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Krystsina Tsimanouskaya, 24, spent the night at a hotel in Tokyo’s Haneda Airport under police protection after publicly attacking the regime of President Alexander Lukashenko. She was reportedly ordered to return to Minsk after she was told to compete in the women’s 4x400m relay on Thursday, an event she had not trained for. After her criticism of the Belarus Olympic Committee, the 24-year-old athlete was told to quit the Games and return to Belarus.
According to her account, she was ordered to pack and taken to the airport, accompanied by the team psychologist and another official.
Ms Tsimanouskaya told the Tribune sports news service in Minsk that it was under orders from a “higher level” than the Belarusian Ministry of Sports.
She said: “I am afraid that in Belarus they might put me in jail. I am not afraid that I will be fired ... I am worried about my safety. And I think that at the moment it is not safe for me in Belarus.”
The athlete managed to convince Japanese police officers at the airport to place her under protection to prevent her from being taken back to Minsk.
EU celebrates Krystsina Tsimanouskaya being saved from Belarus regime at Olympics 2021
Krystsina Tsimanouskaya is a Belarusian athlete
Poland eventually offered her a humanitarian visa so she can live in exile and continue her sporting career.
Reacting to the asylum offer, the European Commission said attempts to remove Ms Tsimanouskaya from Tokyo was another example of the brutality of President Lukashenko’s regime.
A spokeswoman told Express.co.uk: “The attempt to forcibly repatriate Krystsina Tsimanouskaya against her own will is another example of the brutality of the repression of Lukashenko’s regime that hits all categories of Belarusian society, including athletes, and does not respect any Olympic truce.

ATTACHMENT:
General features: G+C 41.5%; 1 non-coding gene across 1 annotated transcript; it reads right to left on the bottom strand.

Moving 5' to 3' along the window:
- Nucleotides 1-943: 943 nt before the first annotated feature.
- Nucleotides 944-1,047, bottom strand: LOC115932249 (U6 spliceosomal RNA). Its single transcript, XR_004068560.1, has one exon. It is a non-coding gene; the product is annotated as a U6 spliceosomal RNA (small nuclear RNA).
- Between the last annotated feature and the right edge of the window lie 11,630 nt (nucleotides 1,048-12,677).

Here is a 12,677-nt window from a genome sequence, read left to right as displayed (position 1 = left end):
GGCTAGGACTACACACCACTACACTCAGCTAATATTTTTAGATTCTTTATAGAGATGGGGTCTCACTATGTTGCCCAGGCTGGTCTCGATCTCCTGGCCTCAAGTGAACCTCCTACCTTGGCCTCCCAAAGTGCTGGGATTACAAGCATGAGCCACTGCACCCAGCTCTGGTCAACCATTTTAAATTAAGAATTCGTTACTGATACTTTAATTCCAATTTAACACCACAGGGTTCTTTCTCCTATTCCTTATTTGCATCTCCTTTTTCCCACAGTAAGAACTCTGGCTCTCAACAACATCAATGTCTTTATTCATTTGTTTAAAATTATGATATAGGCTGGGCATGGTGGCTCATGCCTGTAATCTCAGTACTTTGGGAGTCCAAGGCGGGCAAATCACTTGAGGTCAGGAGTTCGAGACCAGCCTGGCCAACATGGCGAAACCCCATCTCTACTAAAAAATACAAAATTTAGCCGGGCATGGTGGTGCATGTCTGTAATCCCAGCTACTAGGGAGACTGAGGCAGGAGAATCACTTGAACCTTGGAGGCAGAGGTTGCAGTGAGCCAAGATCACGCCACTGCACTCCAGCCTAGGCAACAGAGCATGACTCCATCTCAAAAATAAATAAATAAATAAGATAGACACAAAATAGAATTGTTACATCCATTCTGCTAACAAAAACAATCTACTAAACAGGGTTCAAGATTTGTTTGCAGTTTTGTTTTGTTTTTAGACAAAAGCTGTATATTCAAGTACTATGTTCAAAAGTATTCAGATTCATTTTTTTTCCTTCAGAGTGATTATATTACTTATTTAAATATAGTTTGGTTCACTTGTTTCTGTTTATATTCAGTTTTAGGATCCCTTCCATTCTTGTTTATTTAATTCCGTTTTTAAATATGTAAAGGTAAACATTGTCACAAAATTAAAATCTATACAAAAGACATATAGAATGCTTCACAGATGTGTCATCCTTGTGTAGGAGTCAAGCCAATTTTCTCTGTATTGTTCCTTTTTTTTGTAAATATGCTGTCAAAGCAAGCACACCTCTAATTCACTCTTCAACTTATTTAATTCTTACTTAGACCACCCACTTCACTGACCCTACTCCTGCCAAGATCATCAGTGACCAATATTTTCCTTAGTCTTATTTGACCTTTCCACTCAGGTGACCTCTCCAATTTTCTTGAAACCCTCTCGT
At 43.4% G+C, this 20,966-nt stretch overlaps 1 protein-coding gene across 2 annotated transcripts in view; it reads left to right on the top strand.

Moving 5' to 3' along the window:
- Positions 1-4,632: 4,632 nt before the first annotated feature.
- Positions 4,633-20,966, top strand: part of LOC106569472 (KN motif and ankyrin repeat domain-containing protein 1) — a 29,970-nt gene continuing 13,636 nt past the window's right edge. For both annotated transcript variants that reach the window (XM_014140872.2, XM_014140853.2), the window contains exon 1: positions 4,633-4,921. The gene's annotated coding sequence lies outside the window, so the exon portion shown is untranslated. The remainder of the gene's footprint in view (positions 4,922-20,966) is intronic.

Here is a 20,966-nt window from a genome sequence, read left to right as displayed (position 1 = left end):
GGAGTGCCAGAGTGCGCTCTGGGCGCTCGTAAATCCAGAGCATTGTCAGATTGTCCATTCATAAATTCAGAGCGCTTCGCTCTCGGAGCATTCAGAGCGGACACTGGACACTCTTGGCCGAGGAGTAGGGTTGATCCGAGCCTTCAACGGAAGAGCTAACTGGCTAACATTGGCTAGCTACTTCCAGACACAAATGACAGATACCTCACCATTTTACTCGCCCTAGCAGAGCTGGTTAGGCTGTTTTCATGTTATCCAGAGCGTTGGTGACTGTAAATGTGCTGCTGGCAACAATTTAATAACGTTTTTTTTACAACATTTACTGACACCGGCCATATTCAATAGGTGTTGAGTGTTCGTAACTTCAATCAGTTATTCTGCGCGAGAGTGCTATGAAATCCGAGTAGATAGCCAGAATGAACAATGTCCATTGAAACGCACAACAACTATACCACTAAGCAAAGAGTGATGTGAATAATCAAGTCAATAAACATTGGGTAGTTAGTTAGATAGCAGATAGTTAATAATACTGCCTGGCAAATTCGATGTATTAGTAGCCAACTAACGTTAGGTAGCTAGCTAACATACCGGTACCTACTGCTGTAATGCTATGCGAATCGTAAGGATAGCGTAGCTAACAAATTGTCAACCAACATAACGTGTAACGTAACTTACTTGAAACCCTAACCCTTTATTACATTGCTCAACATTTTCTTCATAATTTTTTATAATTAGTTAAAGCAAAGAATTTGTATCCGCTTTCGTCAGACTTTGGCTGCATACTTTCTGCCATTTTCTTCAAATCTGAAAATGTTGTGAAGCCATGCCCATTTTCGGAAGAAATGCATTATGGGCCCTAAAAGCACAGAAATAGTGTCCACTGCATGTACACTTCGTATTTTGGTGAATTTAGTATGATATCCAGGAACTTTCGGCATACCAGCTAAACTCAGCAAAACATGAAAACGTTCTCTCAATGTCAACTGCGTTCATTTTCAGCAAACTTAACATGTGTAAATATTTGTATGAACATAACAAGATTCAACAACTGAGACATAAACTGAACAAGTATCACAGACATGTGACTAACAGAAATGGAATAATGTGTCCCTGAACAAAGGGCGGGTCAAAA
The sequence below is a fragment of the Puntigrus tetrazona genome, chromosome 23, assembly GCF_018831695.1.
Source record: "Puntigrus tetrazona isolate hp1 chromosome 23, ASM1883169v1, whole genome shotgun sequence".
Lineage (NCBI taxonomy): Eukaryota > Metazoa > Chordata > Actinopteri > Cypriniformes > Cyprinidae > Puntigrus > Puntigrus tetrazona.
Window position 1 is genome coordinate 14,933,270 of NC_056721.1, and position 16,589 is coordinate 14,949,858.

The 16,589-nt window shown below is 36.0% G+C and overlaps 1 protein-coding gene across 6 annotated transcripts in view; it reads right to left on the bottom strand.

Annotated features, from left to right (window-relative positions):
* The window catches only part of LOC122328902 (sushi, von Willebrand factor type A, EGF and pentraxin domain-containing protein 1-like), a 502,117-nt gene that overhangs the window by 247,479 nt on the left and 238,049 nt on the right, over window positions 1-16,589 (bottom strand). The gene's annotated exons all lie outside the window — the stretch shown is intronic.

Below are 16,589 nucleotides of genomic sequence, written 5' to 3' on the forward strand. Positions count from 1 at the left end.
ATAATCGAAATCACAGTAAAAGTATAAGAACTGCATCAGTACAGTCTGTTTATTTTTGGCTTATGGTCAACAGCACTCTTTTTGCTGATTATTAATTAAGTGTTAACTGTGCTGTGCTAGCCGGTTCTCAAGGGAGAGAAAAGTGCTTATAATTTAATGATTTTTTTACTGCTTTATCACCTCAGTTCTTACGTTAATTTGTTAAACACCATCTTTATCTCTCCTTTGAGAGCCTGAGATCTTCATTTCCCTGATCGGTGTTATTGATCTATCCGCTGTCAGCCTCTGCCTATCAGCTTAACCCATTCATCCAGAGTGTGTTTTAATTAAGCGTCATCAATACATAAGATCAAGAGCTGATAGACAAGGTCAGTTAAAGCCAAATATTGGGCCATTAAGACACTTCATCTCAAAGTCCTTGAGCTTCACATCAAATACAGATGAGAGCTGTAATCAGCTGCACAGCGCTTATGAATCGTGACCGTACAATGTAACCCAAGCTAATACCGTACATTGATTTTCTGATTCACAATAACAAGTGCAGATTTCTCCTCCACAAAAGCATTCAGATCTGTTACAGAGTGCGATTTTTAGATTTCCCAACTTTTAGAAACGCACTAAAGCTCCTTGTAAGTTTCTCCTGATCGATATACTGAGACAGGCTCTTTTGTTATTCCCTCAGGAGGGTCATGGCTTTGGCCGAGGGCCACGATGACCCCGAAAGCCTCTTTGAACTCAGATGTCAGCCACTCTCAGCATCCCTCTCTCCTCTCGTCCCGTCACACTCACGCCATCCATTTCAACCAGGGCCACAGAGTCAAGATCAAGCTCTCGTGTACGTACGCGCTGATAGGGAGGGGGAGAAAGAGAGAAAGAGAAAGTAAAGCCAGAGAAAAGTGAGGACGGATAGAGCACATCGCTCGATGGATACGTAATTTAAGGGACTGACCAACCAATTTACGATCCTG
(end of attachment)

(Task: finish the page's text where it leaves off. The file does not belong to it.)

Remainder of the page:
“We express our full solidarity to Krystsina Tsimanouskaya and commend the member states that offered her support.
Krystsina Tsimanouskaya at the Polish embassy in Japan
“We welcome the fact that she has now been given a humanitarian visa by Poland.”
The Czech Republic also offered Ms Tsimanouskaya assistance after she refused to return to Minsk.
Belarus, a former Soviet state, has been run by autocratic leader President Lukashenko since 1994.
He faced massive protests last year after yet another electoral victory, which critics have claimed was fraudulent.
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Belarus President Alexander Lukashenko is considered Europe's last dictator
His son Viktor is the president of the Belarus Olympic Committee.
The EU has been put under pressure by some of its most vocal supporters to do more to fight the Lukashenko regime and protect dissidents.
Belgian MEP Guy Verhofstadt yesterday called on the EU to “urgently” help Ms Tsimanouskaya.
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He said: “The EU must ask the IOC and Japanese officials to intervene and ensure she is offered protection from the Belarus regime.”
EU countries have already agreed a sweeping sanctions regime against President Lukashenko’s government.
It was bolstered after Belarus was accused of forcing a Ryanair flight to land in Minsk, in order to arrest a dissident journalist and activist.